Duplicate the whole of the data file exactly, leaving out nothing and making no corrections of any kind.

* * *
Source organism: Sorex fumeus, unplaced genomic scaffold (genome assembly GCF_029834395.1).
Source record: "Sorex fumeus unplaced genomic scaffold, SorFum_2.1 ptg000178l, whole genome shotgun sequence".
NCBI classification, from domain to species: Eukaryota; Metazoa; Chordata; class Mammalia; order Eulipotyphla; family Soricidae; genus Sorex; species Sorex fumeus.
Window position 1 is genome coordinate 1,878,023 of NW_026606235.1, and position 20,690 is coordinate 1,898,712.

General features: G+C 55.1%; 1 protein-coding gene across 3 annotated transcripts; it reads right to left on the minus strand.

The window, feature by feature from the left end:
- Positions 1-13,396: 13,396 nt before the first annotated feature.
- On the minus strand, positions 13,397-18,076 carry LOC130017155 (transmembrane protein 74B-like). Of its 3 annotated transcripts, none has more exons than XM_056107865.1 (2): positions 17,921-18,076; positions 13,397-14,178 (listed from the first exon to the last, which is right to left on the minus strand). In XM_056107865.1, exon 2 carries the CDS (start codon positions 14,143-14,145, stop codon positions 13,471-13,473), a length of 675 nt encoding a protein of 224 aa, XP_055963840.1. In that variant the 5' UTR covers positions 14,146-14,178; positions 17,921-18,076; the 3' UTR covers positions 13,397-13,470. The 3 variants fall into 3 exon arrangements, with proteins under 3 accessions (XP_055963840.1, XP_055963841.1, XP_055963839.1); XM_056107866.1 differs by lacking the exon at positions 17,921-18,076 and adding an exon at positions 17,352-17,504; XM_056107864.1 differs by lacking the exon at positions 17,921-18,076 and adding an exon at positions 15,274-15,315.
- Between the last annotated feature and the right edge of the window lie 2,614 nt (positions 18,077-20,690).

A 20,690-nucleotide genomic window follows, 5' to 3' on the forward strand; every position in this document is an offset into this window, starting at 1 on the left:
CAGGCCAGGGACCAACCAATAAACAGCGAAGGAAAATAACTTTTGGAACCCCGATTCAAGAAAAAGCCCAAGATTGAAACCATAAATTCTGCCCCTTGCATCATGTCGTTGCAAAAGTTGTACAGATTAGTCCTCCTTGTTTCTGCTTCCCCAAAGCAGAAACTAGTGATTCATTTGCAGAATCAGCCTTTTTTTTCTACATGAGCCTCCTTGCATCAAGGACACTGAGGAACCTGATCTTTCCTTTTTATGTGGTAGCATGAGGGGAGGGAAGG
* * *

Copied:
Source organism: Sorex fumeus, unplaced genomic scaffold (genome assembly GCF_029834395.1).
Source record: "Sorex fumeus unplaced genomic scaffold, SorFum_2.1 ptg000178l, whole genome shotgun sequence".
NCBI classification, from domain to species: Eukaryota; Metazoa; Chordata; class Mammalia; order Eulipotyphla; family Soricidae; genus Sorex; species Sorex fumeus.
Window position 1 is genome coordinate 1,878,023 of NW_026606235.1, and position 20,690 is coordinate 1,898,712.

General features: G+C 55.1%; 1 protein-coding gene across 3 annotated transcripts; it reads right to left on the minus strand.

The window, feature by feature from the left end:
- Positions 1-13,396: 13,396 nt before the first annotated feature.
- On the minus strand, positions 13,397-18,076 carry LOC130017155 (transmembrane protein 74B-like). Of its 3 annotated transcripts, none has more exons than XM_056107865.1 (2): positions 17,921-18,076; positions 13,397-14,178 (listed from the first exon to the last, which is right to left on the minus strand). In XM_056107865.1, exon 2 carries the CDS (start codon positions 14,143-14,145, stop codon positions 13,471-13,473), a length of 675 nt encoding a protein of 224 aa, XP_055963840.1. In that variant the 5' UTR covers positions 14,146-14,178; positions 17,921-18,076; the 3' UTR covers positions 13,397-13,470. The 3 variants fall into 3 exon arrangements, with proteins under 3 accessions (XP_055963840.1, XP_055963841.1, XP_055963839.1); XM_056107866.1 differs by lacking the exon at positions 17,921-18,076 and adding an exon at positions 17,352-17,504; XM_056107864.1 differs by lacking the exon at positions 17,921-18,076 and adding an exon at positions 15,274-15,315.
- Between the last annotated feature and the right edge of the window lie 2,614 nt (positions 18,077-20,690).

A 20,690-nucleotide genomic window follows, 5' to 3' on the forward strand; every position in this document is an offset into this window, starting at 1 on the left:
CAGGCCAGGGACCAACCAATAAACAGCGAAGGAAAATAACTTTTGGAACCCCGATTCAAGAAAAAGCCCAAGATTGAAACCATAAATTCTGCCCCTTGCATCATGTCGTTGCAAAAGTTGTACAGATTAGTCCTCCTTGTTTCTGCTTCCCCAAAGCAGAAACTAGTGATTCATTTGCAGAATCAGCCTTTTTTTTCTACATGAGCCTCCTTGCATCAAGGACACTGAGGAACCTGATCTTTCCTTTTTATGTGGTAGCATGAGGGGAGGGAAGG